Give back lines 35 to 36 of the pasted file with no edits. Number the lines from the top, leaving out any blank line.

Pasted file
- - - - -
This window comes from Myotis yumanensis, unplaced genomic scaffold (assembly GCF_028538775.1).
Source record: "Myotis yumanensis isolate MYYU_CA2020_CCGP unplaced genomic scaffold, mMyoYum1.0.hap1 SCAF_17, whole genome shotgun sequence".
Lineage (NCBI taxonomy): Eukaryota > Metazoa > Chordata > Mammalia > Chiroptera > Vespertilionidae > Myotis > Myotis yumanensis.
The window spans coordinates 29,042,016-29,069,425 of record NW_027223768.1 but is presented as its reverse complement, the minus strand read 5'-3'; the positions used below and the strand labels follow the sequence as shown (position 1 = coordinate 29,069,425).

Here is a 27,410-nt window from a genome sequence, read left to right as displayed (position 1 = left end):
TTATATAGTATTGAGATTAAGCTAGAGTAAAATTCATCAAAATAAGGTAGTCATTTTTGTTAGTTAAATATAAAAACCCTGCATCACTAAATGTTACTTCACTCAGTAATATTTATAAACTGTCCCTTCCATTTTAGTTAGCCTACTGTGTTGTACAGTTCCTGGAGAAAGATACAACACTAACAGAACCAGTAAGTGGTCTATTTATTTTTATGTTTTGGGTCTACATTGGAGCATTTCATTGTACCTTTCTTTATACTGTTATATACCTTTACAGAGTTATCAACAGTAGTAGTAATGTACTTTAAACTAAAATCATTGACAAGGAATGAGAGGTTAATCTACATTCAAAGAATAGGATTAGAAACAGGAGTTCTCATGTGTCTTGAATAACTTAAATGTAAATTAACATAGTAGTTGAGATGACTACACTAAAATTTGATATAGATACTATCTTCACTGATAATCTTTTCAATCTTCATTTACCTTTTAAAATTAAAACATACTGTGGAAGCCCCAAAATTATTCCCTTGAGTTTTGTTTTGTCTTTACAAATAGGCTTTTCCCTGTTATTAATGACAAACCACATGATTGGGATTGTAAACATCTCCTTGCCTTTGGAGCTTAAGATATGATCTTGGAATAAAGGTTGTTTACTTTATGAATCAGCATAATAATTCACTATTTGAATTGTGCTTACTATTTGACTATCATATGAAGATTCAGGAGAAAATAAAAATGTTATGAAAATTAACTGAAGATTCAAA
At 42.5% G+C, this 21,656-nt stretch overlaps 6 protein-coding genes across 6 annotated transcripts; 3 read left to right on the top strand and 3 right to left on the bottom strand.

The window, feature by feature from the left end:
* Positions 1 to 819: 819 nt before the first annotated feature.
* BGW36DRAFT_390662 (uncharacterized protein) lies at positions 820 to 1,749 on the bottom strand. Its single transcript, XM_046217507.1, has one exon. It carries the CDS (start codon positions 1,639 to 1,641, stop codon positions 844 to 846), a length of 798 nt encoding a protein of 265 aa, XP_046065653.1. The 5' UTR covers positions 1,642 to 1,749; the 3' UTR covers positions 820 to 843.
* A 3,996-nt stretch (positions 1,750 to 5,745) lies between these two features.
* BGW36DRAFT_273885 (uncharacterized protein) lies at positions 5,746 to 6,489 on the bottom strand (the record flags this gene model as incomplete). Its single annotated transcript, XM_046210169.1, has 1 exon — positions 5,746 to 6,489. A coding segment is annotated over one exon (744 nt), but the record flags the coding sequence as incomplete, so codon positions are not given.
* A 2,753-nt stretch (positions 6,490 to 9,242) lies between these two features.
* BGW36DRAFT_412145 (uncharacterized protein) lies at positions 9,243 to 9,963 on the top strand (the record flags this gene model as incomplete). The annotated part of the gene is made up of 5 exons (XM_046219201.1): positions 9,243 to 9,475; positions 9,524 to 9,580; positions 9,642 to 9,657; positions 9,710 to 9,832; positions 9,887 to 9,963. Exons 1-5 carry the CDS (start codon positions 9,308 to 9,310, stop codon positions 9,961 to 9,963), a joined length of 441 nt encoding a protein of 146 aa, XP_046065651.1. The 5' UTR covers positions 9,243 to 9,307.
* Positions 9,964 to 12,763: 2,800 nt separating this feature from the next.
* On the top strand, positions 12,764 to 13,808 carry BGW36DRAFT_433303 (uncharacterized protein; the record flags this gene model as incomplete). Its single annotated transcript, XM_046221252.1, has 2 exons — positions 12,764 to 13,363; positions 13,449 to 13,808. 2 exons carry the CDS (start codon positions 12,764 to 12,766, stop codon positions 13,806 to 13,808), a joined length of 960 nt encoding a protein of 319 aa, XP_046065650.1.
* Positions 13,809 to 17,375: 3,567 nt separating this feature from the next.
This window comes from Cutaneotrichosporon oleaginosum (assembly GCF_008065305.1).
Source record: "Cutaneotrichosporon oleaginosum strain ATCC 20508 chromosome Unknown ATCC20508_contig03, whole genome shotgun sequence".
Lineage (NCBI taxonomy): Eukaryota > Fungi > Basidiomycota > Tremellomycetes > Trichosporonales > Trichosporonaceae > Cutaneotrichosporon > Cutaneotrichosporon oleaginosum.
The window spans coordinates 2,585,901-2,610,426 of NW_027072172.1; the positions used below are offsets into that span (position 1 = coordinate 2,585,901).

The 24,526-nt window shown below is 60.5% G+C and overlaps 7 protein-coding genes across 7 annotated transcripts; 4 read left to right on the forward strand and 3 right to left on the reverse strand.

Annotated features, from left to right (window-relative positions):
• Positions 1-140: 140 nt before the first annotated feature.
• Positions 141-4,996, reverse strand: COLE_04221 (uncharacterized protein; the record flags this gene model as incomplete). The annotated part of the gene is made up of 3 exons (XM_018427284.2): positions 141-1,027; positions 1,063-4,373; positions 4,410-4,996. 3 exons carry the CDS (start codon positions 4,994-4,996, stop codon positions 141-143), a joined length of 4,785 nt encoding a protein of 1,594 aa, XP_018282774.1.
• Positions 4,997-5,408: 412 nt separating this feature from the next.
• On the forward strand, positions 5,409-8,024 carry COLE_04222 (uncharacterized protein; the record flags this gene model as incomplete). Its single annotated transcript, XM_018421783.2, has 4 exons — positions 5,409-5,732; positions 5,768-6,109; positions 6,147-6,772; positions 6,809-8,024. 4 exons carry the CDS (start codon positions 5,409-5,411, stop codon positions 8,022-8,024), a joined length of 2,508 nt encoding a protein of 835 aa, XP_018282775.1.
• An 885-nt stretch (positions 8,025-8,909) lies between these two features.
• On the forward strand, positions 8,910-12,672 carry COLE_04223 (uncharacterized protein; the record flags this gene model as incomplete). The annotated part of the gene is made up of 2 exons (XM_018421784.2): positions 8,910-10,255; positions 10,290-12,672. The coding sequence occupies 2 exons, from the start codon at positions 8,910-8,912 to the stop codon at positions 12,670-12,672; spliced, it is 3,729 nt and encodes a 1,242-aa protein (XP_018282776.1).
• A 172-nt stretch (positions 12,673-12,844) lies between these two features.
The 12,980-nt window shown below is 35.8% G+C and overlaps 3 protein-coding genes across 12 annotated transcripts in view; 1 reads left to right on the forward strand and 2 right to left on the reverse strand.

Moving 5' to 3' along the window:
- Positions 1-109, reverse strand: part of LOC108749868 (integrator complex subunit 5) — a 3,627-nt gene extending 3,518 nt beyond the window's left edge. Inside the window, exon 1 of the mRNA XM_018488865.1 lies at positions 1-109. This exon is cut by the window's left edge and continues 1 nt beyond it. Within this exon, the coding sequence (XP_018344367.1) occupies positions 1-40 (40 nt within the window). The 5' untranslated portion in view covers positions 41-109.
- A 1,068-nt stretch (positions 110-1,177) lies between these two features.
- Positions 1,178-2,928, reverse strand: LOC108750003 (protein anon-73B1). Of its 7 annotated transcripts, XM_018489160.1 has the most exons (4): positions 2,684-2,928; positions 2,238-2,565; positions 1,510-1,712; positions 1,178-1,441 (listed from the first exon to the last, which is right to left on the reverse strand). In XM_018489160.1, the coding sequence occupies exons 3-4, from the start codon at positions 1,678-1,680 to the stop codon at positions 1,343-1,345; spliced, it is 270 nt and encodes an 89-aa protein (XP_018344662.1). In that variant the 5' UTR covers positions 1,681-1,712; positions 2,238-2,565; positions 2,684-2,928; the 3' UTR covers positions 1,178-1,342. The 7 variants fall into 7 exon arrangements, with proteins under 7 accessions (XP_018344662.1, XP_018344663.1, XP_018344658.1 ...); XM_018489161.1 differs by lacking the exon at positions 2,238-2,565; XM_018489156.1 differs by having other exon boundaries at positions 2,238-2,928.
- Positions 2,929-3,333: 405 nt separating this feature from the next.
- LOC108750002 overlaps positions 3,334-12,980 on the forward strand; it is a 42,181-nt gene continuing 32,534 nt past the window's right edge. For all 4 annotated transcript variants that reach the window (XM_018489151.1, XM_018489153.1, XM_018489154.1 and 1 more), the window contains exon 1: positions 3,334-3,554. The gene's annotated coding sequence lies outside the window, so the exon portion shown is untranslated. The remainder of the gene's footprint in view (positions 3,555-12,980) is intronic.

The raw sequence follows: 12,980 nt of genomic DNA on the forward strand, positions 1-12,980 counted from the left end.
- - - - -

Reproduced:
- Positions 1,178-2,928, reverse strand: LOC108750003 (protein anon-73B1). Of its 7 annotated transcripts, XM_018489160.1 has the most exons (4): positions 2,684-2,928; positions 2,238-2,565; positions 1,510-1,712; positions 1,178-1,441 (listed from the first exon to the last, which is right to left on the reverse strand). In XM_018489160.1, the coding sequence occupies exons 3-4, from the start codon at positions 1,678-1,680 to the stop codon at positions 1,343-1,345; spliced, it is 270 nt and encodes an 89-aa protein (XP_018344662.1). In that variant the 5' UTR covers positions 1,681-1,712; positions 2,238-2,565; positions 2,684-2,928; the 3' UTR covers positions 1,178-1,342. The 7 variants fall into 7 exon arrangements, with proteins under 7 accessions (XP_018344662.1, XP_018344663.1, XP_018344658.1 ...); XM_018489161.1 differs by lacking the exon at positions 2,238-2,565; XM_018489156.1 differs by having other exon boundaries at positions 2,238-2,928.
- Positions 2,929-3,333: 405 nt separating this feature from the next.